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Responsible sourcing: A progress report

Making progress with our partners in responsible sourcing.

Givaudan is working as a member of AIM-PROGRESS to update standards for mutual recognition of supplier audits, a critical component of responsible sourcing.

With increasingly complex global supply chains spanning growers and suppliers on several continents, Givaudan is working with industry partners to simplify responsible sourcing through the mutual recognition principle.

Since 2012, Givaudan has been a member of AIM-PROGRESS, a forum of fast-moving consumer goods (FMCG) manufacturers and suppliers who promote responsible sourcing practices and sustainable supply chains. As both a manufacturer of key ingredients and a longstanding partner to the FMCG industry, Givaudan has a unique opportunity to share multiple perspectives.


Challenges for suppliers

In December 2015, we hosted the European AIM-PROGRESS meeting in Seville and invited 30 fellow members and customers on a field trip in deep Andalucía. The group visited Biolandes, one of Givaudan’s key suppliers for the fragrant resin known as Cistus Labdanum. This important natural perfumery ingredient is challenging to process. With support from Givaudan to ensure long-term sustainability and cost-efficiency, our partner recently modernised the way it produces the labdanum gum using automated methods more beneficial to both the environment and workers. The plantation trip helped the delegates to understand some of the challenges that suppliers can face in responsible sourcing, and how solutions can be found together.

Givaudan’s Responsible Sourcing Leader Mickaël:

“Our work with AIM-PROGRESS enables us to better understand the responsible sourcing practices of our key customers and to promote these practices in our supply chains, while allowing our suppliers to put their own transformation processes in place. Givaudan recently introduced its own Responsible Sourcing Policy which was developed in consultation with a number of external stakeholders who are also members of AIM-PROGRESS.”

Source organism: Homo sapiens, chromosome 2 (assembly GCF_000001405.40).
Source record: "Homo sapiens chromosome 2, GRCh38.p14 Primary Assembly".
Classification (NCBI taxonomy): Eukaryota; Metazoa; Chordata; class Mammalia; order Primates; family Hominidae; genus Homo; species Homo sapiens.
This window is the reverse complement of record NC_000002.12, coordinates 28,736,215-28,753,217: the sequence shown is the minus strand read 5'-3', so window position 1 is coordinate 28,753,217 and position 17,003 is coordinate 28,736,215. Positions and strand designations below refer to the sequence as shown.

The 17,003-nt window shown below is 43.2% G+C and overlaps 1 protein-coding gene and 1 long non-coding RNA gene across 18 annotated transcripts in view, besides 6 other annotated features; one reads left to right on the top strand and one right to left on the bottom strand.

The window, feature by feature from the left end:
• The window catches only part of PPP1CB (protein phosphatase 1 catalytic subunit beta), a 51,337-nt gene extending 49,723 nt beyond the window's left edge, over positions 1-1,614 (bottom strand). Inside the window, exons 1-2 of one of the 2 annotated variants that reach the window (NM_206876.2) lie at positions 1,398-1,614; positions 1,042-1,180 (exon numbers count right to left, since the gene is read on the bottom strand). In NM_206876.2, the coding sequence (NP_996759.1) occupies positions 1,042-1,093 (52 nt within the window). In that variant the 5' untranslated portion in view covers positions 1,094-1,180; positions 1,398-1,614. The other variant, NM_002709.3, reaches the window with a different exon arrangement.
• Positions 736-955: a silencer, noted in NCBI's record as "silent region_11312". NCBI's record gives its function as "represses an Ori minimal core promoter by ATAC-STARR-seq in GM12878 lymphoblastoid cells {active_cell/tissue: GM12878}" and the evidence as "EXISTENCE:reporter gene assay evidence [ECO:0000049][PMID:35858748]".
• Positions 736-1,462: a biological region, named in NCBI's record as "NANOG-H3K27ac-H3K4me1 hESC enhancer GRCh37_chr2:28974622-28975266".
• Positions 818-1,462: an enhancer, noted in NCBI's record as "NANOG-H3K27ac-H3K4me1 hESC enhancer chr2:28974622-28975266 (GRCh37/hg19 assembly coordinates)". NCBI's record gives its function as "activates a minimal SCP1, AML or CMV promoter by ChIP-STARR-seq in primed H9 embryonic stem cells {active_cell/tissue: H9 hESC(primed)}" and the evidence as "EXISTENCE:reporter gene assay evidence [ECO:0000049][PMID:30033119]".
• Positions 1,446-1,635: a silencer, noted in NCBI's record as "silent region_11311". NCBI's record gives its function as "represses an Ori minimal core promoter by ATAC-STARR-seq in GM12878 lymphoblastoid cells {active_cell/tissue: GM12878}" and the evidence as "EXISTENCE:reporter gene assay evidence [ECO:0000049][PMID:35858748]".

> Download Responsible Sourcing Policy


Supporting suppliers

Givaudan encourages selected suppliers to register as members of Sedex, the largest collaborative platform for sharing ethical supply chain data, and to further sign up to its industry-recognised programme known as SMETA – the Sedex Members Ethical Trade Audit. By the end of October 2016, 200 of our top 400 suppliers had onboarded the Sedex programme and had been audited. Givaudan is continuously supporting suppliers to resolve audit issues and to achieve compliance with SMETA.
> About Sedex

“Mutual recognition of supplier audits is one of the key topics we are addressing through our participation in AIM-PROGRESS. The idea is simple: instead of each company performing its own independent audit, we agree to recognise audits performed by others based on a common framework. This represents a huge gain in time and cost for our common suppliers,” says Mickaël.

Mutual recognition can only work if audits are based on equivalent protocols.  The AIM-PROGRESS benchmark is the SMETA four-pillar audit.  In order to meet increasing industry expectations for ethical audits, the group is actively contributing to an enhancement of SMETA to include additional aspects such as land rights, migrant labour, human trafficking, environmental and business integrity. 


Mutual recognition

Givaudan is part of a dedicated working group on the updated SMETA protocol, which is expected for early 2017. “We want to ensure that mutual recognition is guaranteed over time and that we maintain the principle of ‘an audit for one is an audit for all’,” Mickaël explains.

In October 2016, Givaudan attended an AIM-PROGRESS meeting and supplier workshop in Bangkok to promote responsible sourcing. Present were more than 360 suppliers (representing 150 companies) who worked together to define their own steps in implementing responsible sourcing in Thailand. The group  focused on four high priority issues: forced and migrant labour, overtime working hours, grievance mechanisms and discrimination.